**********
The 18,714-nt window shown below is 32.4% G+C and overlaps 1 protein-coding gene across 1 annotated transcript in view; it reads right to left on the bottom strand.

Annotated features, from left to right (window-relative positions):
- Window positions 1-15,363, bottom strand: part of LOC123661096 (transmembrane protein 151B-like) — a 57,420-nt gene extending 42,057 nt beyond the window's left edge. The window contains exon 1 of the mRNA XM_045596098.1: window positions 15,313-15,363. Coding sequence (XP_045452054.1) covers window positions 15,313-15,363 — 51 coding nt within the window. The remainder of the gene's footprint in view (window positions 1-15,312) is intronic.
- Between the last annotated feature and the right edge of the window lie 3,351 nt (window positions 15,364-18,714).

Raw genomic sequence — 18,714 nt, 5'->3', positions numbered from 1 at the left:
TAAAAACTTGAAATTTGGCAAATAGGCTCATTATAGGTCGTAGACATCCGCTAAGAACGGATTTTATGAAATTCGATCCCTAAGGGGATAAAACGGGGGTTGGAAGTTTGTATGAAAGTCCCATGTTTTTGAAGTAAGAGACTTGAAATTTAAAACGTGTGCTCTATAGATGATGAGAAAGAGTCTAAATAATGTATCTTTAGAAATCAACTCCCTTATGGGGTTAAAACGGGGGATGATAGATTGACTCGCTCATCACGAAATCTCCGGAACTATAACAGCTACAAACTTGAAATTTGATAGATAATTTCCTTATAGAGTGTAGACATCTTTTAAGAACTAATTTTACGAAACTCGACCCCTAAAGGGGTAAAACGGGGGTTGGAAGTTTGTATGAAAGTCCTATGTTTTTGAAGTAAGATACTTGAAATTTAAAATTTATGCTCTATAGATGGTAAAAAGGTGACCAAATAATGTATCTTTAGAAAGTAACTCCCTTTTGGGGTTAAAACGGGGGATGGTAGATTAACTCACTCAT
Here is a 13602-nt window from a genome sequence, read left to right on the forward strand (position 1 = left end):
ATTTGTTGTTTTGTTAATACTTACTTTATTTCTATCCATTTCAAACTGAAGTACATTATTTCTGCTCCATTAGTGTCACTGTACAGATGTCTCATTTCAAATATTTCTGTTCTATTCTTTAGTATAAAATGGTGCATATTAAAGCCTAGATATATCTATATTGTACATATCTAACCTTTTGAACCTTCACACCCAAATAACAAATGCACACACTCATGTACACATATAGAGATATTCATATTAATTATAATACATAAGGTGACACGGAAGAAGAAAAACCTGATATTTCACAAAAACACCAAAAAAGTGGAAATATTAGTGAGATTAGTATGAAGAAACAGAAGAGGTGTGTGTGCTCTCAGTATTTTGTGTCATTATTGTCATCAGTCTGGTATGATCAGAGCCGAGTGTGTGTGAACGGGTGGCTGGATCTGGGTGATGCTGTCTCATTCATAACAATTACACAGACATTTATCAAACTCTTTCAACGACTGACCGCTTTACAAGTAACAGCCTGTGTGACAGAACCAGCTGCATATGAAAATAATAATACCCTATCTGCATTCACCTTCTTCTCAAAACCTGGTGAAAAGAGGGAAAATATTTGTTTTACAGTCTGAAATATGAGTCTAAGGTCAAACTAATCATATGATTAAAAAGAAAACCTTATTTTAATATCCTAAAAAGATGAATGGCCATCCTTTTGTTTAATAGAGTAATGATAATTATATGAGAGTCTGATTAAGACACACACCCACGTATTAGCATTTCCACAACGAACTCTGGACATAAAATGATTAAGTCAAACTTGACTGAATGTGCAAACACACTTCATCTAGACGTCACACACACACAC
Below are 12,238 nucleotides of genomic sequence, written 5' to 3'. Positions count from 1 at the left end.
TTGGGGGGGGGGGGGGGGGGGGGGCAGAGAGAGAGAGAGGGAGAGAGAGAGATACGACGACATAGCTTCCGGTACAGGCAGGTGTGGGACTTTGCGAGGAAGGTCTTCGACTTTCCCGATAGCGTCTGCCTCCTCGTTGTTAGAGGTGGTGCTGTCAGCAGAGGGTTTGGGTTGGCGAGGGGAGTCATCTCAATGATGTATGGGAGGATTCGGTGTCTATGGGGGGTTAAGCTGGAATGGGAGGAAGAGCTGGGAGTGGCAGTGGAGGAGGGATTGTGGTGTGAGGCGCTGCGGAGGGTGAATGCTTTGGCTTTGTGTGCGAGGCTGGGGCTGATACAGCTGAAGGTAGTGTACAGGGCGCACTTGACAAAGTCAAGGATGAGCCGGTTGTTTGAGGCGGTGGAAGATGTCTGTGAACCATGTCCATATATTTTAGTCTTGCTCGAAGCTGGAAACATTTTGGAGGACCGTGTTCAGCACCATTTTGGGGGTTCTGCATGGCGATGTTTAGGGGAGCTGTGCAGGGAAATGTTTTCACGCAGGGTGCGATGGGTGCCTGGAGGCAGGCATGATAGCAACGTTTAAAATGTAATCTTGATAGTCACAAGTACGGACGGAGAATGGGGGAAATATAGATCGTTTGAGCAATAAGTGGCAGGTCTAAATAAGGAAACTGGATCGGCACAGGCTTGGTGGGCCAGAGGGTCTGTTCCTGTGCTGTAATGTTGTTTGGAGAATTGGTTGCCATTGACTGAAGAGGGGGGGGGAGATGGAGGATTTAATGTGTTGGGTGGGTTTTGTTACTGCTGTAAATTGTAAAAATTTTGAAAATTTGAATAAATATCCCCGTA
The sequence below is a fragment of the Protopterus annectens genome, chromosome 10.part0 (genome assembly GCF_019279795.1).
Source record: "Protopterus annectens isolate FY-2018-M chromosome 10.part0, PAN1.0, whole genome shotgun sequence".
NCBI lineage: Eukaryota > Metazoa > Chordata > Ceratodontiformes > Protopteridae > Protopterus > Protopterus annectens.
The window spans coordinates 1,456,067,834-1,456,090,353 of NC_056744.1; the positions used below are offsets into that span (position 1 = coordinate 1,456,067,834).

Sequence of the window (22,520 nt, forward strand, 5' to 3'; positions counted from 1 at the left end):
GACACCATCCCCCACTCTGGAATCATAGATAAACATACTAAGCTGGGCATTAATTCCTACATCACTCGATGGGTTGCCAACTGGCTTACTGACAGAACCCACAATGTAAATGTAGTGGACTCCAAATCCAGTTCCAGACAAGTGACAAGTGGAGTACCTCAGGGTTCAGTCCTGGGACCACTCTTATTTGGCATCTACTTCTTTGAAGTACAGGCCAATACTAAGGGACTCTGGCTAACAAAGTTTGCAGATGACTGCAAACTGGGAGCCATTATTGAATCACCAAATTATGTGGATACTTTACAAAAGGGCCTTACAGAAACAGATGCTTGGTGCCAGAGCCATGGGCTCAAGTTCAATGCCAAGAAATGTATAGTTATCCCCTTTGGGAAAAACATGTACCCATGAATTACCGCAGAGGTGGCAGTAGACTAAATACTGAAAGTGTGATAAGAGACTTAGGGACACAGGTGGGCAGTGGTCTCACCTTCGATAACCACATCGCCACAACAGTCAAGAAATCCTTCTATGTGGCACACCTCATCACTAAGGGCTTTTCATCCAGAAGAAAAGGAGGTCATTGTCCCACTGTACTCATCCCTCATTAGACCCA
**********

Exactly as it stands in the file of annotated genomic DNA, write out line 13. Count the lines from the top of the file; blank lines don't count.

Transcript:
NCBI lineage: Eukaryota > Metazoa > Chordata > Ceratodontiformes > Protopteridae > Protopterus > Protopterus annectens.